Subrogation is an idea that's well-known in insurance and legal circles but rarely by the policyholders who hire them. Even if you've never heard the word before, it is in your self-interest to comprehend the steps of how it works. The more information you have, the better decisions you can make with regard to your insurance policy.
An insurance policy you hold is a promise that, if something bad occurs, the business on the other end of the policy will make good in one way or another without unreasonable delay. If a hailstorm damages your home, for instance, your property insurance steps in to pay you or enable the repairs, subject to state property damage laws.
But since ascertaining who is financially responsible for services or repairs is typically a time-consuming affair – and time spent waiting in some cases compounds the damage to the victim – insurance firms usually decide to pay up front and assign blame later. They then need a mechanism to get back the costs if, when all is said and done, they weren't responsible for the expense.
Let's Look at an Example
You head to the doctor's office with a deeply cut finger. You hand the receptionist your medical insurance card and he writes down your coverage information. You get stitches and your insurer is billed for the expenses. But the next afternoon, when you get to work – where the accident occurred – your boss hands you workers compensation forms to file. Your workers comp policy is actually responsible for the costs, not your medical insurance policy. It has a vested interest in getting that money back in some way.
How Subrogation Works
This is where subrogation comes in. It is the process that an insurance company uses to claim payment when it pays out a claim that turned out not to be its responsibility. Some companies have in-house property damage lawyers and personal injury attorneys, or a department dedicated to subrogation; others contract with a law firm. Normally, only you can sue for damages to your self or property. But under subrogation law, your insurer is considered to have some of your rights in exchange for making good on the damages. It can go after the money originally due to you, because it has covered the amount already.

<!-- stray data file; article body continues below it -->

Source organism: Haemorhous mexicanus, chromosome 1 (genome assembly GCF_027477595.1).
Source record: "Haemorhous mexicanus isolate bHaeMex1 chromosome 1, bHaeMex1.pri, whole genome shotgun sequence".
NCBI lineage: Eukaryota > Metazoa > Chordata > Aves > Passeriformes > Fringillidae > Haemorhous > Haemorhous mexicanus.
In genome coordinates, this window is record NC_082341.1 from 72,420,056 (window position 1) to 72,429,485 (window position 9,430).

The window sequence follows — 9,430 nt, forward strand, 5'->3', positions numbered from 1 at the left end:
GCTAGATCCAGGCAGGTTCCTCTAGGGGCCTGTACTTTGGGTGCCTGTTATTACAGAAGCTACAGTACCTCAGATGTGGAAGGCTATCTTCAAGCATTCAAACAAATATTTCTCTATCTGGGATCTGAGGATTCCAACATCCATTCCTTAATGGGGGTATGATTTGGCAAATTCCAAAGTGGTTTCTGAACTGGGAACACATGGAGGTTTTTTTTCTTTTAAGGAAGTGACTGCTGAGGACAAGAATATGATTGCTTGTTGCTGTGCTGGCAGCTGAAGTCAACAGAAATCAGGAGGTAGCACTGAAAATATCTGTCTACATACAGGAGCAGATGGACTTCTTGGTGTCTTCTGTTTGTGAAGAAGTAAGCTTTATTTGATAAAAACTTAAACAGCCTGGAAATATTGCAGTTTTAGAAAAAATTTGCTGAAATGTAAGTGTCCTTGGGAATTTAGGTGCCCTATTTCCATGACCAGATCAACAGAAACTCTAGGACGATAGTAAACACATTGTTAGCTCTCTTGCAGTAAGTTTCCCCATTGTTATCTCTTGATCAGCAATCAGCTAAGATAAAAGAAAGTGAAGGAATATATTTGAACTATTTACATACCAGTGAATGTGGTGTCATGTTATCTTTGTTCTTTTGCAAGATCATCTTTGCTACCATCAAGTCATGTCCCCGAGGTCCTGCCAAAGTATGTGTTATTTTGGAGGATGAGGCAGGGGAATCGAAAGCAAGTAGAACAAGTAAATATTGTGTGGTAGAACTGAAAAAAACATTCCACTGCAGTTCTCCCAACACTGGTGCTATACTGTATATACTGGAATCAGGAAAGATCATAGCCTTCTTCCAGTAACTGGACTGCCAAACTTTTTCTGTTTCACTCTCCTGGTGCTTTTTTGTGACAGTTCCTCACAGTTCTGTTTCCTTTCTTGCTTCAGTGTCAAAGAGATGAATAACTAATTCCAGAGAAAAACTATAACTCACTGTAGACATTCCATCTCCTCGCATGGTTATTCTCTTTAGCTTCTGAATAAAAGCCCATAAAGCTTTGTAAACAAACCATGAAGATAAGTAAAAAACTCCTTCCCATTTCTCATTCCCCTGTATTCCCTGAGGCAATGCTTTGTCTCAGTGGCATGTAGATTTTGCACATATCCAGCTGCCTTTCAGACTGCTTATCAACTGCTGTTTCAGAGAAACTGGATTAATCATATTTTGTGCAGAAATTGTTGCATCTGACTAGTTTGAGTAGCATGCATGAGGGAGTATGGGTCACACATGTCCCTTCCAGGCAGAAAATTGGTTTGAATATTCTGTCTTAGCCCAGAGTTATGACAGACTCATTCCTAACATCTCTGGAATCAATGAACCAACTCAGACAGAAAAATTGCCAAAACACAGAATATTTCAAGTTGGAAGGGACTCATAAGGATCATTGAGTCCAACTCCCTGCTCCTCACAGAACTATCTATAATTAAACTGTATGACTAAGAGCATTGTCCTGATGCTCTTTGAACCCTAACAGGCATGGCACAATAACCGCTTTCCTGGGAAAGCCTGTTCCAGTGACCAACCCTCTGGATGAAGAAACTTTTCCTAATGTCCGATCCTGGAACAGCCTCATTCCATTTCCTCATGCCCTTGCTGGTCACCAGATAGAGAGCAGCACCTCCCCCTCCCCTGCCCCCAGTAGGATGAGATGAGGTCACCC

Why Should I Care?
For a start, if your insurance policy stipulated a deductible, your insurer wasn't the only one who had to pay. In a $10,000 accident with a $1,000 deductible, you have a stake in the outcome as well – namely, $1,000. If your insurance company is lax about bringing subrogation cases to court, it might opt to recoup its expenses by upping your premiums. On the other hand, if it knows which cases it is owed and pursues those cases enthusiastically, it is acting both in its own interests and in yours. If all is recovered, you will get your full $1,000 deductible back. If it recovers half (for instance, in a case where you are found 50 percent to blame), you'll typically get $500 back, based on the laws in most states.
Moreover, if the total price of an accident is over your maximum coverage amount, you could be in for a stiff bill. If your insurance company or its property damage lawyers, such as insurance claims attorney Tacoma, WA, successfully press a subrogation case, it will recover your losses as well as its own.
All insurance agencies are not the same. When comparing, it's worth researching the reputations of competing companies to find out whether they pursue winnable subrogation claims; if they do so with some expediency; if they keep their clients advised as the case goes on; and if they then process successfully won reimbursements quickly so that you can get your deductible back and move on with your life. If, instead, an insurance company has a record of honoring claims that aren't its responsibility and then covering its income by raising your premiums, you'll feel the sting later.